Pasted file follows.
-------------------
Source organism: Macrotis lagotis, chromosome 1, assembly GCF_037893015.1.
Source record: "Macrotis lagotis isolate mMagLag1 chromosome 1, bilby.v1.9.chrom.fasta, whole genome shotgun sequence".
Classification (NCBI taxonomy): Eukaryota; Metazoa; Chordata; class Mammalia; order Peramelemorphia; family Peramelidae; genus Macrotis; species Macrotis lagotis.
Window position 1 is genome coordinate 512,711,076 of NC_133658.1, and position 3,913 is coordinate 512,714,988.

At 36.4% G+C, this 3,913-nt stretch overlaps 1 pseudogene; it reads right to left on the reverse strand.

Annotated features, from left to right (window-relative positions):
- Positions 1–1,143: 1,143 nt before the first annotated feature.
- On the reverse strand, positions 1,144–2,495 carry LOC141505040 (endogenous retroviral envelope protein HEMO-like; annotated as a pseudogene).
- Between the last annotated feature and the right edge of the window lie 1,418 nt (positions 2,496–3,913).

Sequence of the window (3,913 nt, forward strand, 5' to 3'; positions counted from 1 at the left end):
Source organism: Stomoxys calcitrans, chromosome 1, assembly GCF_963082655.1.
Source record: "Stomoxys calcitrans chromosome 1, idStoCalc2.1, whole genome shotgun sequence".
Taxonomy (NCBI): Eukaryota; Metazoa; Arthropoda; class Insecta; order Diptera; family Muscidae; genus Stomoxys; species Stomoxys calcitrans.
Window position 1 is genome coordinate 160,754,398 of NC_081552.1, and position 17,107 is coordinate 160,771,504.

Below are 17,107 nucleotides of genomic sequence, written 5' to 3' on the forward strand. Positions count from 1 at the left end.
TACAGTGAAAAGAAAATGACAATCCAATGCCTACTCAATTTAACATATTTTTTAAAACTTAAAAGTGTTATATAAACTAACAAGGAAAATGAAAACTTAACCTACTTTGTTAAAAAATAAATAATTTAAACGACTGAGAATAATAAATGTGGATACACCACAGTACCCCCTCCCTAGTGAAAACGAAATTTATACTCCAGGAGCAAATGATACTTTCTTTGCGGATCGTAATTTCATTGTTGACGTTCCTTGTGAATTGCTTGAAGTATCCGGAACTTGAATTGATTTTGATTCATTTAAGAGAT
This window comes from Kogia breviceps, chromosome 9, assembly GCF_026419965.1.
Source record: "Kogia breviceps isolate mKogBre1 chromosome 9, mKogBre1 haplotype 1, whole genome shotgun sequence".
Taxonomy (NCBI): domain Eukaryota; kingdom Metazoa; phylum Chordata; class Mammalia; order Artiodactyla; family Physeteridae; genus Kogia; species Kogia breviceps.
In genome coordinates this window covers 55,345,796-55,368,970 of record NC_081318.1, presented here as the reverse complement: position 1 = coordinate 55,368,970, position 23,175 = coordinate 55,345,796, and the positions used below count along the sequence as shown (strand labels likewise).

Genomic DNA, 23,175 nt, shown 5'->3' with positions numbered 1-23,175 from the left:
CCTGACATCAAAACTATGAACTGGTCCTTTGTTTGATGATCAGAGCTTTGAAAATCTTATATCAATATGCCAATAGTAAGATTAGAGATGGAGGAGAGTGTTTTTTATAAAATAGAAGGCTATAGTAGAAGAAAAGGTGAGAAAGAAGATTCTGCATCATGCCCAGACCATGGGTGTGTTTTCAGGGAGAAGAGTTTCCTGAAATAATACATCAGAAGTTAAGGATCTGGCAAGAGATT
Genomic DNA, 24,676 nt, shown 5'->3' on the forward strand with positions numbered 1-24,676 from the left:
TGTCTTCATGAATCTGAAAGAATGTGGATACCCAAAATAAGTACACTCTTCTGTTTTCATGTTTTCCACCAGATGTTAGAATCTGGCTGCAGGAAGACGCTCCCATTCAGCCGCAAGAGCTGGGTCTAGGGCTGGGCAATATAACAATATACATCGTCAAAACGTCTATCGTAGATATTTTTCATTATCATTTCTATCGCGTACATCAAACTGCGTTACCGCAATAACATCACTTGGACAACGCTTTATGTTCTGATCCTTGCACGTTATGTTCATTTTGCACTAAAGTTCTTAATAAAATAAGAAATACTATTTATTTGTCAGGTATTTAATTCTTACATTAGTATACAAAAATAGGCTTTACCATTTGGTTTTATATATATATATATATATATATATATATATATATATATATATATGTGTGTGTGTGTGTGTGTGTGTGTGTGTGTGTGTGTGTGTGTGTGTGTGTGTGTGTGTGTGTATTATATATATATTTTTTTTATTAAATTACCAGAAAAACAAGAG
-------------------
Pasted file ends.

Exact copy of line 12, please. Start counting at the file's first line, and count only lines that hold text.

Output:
Source record: "Stomoxys calcitrans chromosome 1, idStoCalc2.1, whole genome shotgun sequence".